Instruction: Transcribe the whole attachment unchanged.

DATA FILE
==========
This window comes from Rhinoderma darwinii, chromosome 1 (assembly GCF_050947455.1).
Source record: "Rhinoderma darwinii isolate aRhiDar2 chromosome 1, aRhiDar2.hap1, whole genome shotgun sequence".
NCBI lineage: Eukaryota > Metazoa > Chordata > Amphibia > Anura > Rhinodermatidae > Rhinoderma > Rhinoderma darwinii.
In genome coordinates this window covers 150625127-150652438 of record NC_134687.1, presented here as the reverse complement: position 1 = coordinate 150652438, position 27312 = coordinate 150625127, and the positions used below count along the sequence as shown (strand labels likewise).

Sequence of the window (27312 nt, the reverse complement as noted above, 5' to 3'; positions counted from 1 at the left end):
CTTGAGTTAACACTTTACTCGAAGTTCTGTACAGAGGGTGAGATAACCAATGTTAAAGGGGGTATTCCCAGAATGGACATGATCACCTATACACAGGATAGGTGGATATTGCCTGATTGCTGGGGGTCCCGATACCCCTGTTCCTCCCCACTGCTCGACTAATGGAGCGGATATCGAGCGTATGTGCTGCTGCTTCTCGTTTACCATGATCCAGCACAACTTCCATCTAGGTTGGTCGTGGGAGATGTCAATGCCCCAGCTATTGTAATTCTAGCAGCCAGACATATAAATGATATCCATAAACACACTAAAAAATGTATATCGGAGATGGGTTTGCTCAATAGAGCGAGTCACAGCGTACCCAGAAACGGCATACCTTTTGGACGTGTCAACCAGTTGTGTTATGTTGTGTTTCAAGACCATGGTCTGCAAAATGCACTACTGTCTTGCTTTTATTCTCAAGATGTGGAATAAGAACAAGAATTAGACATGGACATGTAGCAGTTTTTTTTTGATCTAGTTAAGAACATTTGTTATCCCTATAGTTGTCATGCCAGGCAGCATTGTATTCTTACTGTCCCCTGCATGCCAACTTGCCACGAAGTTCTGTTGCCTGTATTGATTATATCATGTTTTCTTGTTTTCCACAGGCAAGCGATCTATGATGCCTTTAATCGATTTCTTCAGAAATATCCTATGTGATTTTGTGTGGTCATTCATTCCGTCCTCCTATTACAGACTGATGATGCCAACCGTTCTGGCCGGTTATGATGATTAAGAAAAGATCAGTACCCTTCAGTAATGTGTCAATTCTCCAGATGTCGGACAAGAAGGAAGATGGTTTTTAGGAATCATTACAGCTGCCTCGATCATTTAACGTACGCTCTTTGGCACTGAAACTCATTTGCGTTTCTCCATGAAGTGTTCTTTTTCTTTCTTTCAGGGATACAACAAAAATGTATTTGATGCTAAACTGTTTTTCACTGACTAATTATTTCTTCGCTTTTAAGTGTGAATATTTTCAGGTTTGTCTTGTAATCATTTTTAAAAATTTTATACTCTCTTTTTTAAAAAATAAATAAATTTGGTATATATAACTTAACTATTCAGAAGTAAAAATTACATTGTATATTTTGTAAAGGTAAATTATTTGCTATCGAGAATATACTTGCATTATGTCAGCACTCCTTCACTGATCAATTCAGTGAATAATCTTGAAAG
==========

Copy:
This window comes from Rhinoderma darwinii, chromosome 1 (assembly GCF_050947455.1).
Source record: "Rhinoderma darwinii isolate aRhiDar2 chromosome 1, aRhiDar2.hap1, whole genome shotgun sequence".
NCBI lineage: Eukaryota > Metazoa > Chordata > Amphibia > Anura > Rhinodermatidae > Rhinoderma > Rhinoderma darwinii.
In genome coordinates this window covers 150625127-150652438 of record NC_134687.1, presented here as the reverse complement: position 1 = coordinate 150652438, position 27312 = coordinate 150625127, and the positions used below count along the sequence as shown (strand labels likewise).

Sequence of the window (27312 nt, the reverse complement as noted above, 5' to 3'; positions counted from 1 at the left end):
CTTGAGTTAACACTTTACTCGAAGTTCTGTACAGAGGGTGAGATAACCAATGTTAAAGGGGGTATTCCCAGAATGGACATGATCACCTATACACAGGATAGGTGGATATTGCCTGATTGCTGGGGGTCCCGATACCCCTGTTCCTCCCCACTGCTCGACTAATGGAGCGGATATCGAGCGTATGTGCTGCTGCTTCTCGTTTACCATGATCCAGCACAACTTCCATCTAGGTTGGTCGTGGGAGATGTCAATGCCCCAGCTATTGTAATTCTAGCAGCCAGACATATAAATGATATCCATAAACACACTAAAAAATGTATATCGGAGATGGGTTTGCTCAATAGAGCGAGTCACAGCGTACCCAGAAACGGCATACCTTTTGGACGTGTCAACCAGTTGTGTTATGTTGTGTTTCAAGACCATGGTCTGCAAAATGCACTACTGTCTTGCTTTTATTCTCAAGATGTGGAATAAGAACAAGAATTAGACATGGACATGTAGCAGTTTTTTTTTGATCTAGTTAAGAACATTTGTTATCCCTATAGTTGTCATGCCAGGCAGCATTGTATTCTTACTGTCCCCTGCATGCCAACTTGCCACGAAGTTCTGTTGCCTGTATTGATTATATCATGTTTTCTTGTTTTCCACAGGCAAGCGATCTATGATGCCTTTAATCGATTTCTTCAGAAATATCCTATGTGATTTTGTGTGGTCATTCATTCCGTCCTCCTATTACAGACTGATGATGCCAACCGTTCTGGCCGGTTATGATGATTAAGAAAAGATCAGTACCCTTCAGTAATGTGTCAATTCTCCAGATGTCGGACAAGAAGGAAGATGGTTTTTAGGAATCATTACAGCTGCCTCGATCATTTAACGTACGCTCTTTGGCACTGAAACTCATTTGCGTTTCTCCATGAAGTGTTCTTTTTCTTTCTTTCAGGGATACAACAAAAATGTATTTGATGCTAAACTGTTTTTCACTGACTAATTATTTCTTCGCTTTTAAGTGTGAATATTTTCAGGTTTGTCTTGTAATCATTTTTAAAAATTTTATACTCTCTTTTTTAAAAAATAAATAAATTTGGTATATATAACTTAACTATTCAGAAGTAAAAATTACATTGTATATTTTGTAAAGGTAAATTATTTGCTATCGAGAATATACTTGCATTATGTCAGCACTCCTTCACTGATCAATTCAGTGAATAATCTTGAAAG